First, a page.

© The Financial Times Ltd 2016 FT and 'Financial Times' are trademarks of The Financial Times Ltd.
January 25, 2013 7:12 pm
One of the “diagnoses” that crops up most regularly in the field of counselling and psychotherapy is low self-esteem, a concept used as a kind of all-purpose explanation for the most diverse problems. It’s not only the professionals who have a propensity to diagnose a lack of self-esteem: the clients themselves often embrace it, seeing a replenishment of this dwindling commodity as the only sure way to make progress in their lives.
But for some time now we have been hearing from several quarters that the supposed epidemic of low self-esteem is a myth, and that the spreading excess of it should be a more pressing concern. Surveys of American college students, it appears, have shown that the increase in self-esteem has not been matched by improved performance. There seems to be a discrepancy between people’s positive views of themselves and actual outcomes.
High self-esteem does seem to correlate with increased initiative, says psychologist Roy Baumeister. But that is not necessarily a good thing, as it can lead to rash actions and ignoring sensible advice.
At worst, high self-esteem can turn into narcissism. Jean Twenge, one of the main researchers in the field, goes as far as talking of an epidemic of narcissism, in which people who hold themselves in excessively high regard are more likely to lack empathy and experience relationship problems.
And high self-esteem can be displayed by people who do seriously objectionable things. As Steven Pinker puts it: “Self-esteem can be measured, and surveys show that it is the psychopaths, street toughs, bullies, abusive husbands, serial rapists, and hate-crime perpetrators who are off the scale.”
It seems we can definitely have too much self-esteem. Of course, excessive self-criticism is not great for us either. But pumping up self-esteem is not the only alternative. We could encourage self-acceptance, as the Rational-Emotive Behaviour Therapy (REBT) founder Albert Ellis advocated. And Baumeister advises that the one quality correlating with improved personal outcomes is self-control. Old myths die hard, but this research deserves to be taken seriously.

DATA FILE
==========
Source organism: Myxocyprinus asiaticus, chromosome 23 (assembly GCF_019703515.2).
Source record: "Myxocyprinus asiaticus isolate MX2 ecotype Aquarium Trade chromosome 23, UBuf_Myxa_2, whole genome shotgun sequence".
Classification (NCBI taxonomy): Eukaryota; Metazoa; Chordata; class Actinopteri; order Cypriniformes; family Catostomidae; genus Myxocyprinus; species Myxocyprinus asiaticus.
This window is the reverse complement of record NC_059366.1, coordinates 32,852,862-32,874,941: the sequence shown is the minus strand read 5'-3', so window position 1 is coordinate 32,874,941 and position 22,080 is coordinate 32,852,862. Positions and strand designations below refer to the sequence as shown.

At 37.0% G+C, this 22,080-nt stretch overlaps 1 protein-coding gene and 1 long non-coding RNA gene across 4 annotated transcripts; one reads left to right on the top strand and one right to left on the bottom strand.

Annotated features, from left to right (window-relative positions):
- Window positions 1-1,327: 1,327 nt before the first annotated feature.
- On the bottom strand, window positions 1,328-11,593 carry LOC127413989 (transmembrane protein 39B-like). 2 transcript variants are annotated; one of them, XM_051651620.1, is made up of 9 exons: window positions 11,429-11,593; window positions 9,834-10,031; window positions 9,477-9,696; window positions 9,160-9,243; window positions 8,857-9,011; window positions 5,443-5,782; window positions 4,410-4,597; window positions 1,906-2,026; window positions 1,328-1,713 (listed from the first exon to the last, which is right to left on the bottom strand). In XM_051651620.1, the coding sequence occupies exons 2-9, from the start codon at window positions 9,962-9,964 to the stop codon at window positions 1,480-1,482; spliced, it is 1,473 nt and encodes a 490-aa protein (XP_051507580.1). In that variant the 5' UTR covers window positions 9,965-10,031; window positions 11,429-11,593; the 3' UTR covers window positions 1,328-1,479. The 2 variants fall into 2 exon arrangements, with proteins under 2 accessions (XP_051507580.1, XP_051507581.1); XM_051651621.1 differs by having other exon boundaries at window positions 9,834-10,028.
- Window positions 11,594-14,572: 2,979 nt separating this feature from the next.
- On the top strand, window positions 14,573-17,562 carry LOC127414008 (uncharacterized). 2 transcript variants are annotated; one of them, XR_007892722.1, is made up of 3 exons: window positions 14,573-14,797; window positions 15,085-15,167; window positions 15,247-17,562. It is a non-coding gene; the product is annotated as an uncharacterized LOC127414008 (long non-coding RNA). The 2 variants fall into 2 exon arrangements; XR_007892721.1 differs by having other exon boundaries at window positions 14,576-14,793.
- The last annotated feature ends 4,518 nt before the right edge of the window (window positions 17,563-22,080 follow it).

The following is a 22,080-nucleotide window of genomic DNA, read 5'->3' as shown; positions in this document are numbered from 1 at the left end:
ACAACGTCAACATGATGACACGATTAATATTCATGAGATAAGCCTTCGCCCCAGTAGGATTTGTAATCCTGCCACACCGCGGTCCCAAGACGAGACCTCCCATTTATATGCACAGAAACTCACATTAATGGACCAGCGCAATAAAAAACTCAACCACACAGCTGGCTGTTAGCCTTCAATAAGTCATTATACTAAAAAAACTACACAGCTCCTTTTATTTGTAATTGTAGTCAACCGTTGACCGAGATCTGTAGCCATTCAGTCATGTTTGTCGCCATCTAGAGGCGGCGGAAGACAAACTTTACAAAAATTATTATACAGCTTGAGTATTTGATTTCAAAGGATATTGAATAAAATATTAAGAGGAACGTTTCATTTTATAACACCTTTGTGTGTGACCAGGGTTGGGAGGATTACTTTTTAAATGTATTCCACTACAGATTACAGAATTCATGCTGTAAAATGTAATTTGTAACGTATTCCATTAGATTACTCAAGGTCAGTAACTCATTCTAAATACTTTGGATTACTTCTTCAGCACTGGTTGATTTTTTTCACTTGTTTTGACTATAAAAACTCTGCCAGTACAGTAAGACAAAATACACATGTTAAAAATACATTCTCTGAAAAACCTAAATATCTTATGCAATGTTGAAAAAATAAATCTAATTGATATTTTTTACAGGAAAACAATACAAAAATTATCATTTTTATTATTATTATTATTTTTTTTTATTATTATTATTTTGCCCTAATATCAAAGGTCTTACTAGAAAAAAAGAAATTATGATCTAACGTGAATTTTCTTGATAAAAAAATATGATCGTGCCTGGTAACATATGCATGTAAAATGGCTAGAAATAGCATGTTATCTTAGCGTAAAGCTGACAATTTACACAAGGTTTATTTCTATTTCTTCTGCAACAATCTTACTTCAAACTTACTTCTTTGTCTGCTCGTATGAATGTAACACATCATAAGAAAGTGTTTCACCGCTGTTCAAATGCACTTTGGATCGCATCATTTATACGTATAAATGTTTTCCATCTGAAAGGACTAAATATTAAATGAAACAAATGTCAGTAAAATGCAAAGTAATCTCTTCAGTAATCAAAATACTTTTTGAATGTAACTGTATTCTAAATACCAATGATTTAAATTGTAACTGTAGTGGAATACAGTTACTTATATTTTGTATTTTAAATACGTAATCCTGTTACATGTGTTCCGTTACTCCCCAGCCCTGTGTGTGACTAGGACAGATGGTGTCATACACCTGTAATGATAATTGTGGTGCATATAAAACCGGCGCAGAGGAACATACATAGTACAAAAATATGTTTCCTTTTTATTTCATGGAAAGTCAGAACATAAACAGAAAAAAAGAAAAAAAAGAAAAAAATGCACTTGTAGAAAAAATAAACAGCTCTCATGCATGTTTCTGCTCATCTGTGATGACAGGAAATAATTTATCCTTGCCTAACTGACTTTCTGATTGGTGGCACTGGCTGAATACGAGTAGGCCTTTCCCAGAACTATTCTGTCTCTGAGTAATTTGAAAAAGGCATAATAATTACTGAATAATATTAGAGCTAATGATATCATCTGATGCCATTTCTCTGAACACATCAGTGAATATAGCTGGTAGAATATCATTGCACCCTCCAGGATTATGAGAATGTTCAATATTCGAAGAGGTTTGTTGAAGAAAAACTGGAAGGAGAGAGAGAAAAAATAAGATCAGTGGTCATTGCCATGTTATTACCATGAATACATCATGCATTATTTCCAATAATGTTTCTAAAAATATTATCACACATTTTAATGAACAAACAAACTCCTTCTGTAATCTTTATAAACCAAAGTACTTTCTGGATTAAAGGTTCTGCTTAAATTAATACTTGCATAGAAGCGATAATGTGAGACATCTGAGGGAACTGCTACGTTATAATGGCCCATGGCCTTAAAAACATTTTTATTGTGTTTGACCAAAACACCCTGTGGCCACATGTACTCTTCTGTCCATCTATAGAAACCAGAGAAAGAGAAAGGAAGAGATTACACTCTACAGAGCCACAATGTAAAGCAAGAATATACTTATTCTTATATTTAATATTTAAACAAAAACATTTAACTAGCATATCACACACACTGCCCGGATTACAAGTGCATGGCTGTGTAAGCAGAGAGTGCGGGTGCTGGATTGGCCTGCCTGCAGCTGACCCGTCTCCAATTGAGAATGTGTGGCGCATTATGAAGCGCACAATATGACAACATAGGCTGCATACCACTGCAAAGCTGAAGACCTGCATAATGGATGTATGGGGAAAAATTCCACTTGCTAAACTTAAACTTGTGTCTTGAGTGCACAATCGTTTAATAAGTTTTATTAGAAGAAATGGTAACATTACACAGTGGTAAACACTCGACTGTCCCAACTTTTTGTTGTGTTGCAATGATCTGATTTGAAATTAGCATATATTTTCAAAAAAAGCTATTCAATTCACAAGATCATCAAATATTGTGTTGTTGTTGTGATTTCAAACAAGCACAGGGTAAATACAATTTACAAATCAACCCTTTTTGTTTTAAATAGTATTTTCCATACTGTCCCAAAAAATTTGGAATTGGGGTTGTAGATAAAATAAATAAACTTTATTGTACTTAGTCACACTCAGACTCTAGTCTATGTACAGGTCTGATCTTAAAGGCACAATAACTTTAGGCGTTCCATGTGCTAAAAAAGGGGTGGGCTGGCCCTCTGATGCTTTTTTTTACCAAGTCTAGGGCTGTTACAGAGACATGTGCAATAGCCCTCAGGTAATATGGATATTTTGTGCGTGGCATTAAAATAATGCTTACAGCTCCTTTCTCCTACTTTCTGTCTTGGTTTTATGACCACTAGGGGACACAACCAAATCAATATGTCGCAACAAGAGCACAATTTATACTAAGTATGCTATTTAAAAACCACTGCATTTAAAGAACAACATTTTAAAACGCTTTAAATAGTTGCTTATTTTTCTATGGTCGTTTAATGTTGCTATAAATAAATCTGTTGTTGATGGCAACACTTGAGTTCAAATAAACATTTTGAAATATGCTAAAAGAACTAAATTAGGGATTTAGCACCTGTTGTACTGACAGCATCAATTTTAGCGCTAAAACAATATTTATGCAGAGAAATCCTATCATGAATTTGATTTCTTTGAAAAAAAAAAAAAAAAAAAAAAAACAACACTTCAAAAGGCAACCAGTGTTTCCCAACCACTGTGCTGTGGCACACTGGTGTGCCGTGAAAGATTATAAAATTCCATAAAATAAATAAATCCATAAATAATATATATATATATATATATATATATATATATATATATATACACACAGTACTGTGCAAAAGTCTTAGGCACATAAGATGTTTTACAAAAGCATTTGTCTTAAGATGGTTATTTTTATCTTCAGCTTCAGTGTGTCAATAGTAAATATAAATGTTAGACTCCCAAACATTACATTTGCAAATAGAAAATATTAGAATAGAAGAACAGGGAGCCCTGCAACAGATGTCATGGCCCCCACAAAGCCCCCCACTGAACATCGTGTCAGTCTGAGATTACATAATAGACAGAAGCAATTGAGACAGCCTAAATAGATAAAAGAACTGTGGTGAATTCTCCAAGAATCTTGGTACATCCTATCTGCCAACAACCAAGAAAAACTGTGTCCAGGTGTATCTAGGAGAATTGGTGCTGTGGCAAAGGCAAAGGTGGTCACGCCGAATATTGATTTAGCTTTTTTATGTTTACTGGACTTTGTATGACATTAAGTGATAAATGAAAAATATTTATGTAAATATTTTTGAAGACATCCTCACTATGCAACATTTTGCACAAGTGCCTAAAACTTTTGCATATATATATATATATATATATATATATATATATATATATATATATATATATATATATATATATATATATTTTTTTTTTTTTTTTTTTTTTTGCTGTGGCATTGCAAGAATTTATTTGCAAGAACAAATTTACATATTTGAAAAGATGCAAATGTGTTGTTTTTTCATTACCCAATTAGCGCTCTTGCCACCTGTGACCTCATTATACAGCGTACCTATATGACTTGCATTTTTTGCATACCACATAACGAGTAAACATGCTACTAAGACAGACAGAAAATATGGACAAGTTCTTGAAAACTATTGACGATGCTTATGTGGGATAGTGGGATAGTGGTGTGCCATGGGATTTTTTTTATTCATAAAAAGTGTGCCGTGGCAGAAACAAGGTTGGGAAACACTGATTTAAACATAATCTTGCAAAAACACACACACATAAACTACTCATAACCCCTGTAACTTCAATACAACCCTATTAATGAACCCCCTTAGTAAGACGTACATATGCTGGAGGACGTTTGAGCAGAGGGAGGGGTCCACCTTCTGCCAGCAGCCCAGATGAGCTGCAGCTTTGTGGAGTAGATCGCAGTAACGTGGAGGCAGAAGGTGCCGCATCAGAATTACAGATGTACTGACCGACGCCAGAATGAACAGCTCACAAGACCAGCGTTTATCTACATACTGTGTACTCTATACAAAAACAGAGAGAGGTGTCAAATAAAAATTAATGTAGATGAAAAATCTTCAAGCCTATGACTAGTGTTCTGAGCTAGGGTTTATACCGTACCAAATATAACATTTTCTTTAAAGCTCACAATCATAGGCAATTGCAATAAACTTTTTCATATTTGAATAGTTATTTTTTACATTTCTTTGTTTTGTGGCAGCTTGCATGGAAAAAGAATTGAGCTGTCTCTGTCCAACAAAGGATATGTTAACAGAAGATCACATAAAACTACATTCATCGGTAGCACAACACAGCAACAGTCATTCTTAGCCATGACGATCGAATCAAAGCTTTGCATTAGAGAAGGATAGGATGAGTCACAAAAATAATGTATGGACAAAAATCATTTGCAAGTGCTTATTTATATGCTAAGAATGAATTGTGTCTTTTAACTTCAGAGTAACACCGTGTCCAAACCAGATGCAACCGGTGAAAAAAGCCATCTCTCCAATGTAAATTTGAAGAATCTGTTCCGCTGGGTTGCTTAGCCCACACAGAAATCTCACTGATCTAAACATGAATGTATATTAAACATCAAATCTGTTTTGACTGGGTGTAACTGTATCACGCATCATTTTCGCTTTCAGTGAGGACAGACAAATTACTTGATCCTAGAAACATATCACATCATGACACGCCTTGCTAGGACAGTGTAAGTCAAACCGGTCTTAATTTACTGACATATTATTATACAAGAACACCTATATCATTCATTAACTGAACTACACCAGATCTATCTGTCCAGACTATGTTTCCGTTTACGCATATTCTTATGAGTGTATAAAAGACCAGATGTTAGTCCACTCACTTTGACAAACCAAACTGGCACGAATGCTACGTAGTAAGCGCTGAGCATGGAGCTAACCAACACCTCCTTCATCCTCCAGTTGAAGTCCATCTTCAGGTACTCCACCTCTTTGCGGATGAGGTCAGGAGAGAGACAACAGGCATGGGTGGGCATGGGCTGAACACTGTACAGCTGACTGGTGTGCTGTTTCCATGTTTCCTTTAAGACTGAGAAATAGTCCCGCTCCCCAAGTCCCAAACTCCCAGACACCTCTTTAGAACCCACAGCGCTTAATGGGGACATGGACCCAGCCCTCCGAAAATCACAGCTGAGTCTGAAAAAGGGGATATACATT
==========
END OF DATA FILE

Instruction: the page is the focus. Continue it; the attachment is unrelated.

Christianity sends out a complicated, if not entirely mixed, message about self-esteem. On the one hand, Genesis tells us we are all made “in the image of God”, whom Luke says numbers every hair on our heads. “Ye are of more value than many sparrows,” he says, which is only somewhat reassuring. On the other, Paul tells us “all have sinned, and come short of the glory of God” and so it is “by grace are ye saved”, not by our works. It seems we are born with the face of God and the heart of demons.
The “Jesus loves you” school of preaching is more popular these days than the “you are all miserable sinners” approach, in line with the rise in the wider culture of the value placed on self-esteem. But, atheist though I am, I wonder if those fiery cajolers weren’t on to something.
What I think many religions have got right is that we are, in a sense, terminally inadequate. Even the best fall short, which is why there is a whole industry devoted to knocking so-called saints off their pedestals. And it is important that we recognise this: it is impossible to do better if you are under the illusion you’re already the best.
The trouble is that we seem to have become a rather sensitive bunch, who can’t take a bit of criticism without getting upset. But here again Christianity provides a model: God may know how rotten we are, but he loves us all the same.
Fortunately, I don’t think we need to be religious to heed the lesson: we can love ourselves and others without imagining we are better than we truly are. Knowing we’re not good enough does not require self-loathing.
Of course, it is possible to use the fact that “no one is perfect” as an excuse for being more imperfect than we need be. But knowing that is true provides an opportunity for a kind of secular grace. We are saved from our all-too-human inadequacies by mutual kindness, forgiveness and understanding. And we are saved from our all-too-human arrogance by remembering that we need all three.
The Shrink & The Sage live together in southwest England
Copyright The Financial Times Limited 2016. You may share using our article tools.
Please don't cut articles from FT.com and redistribute by email or post to the web.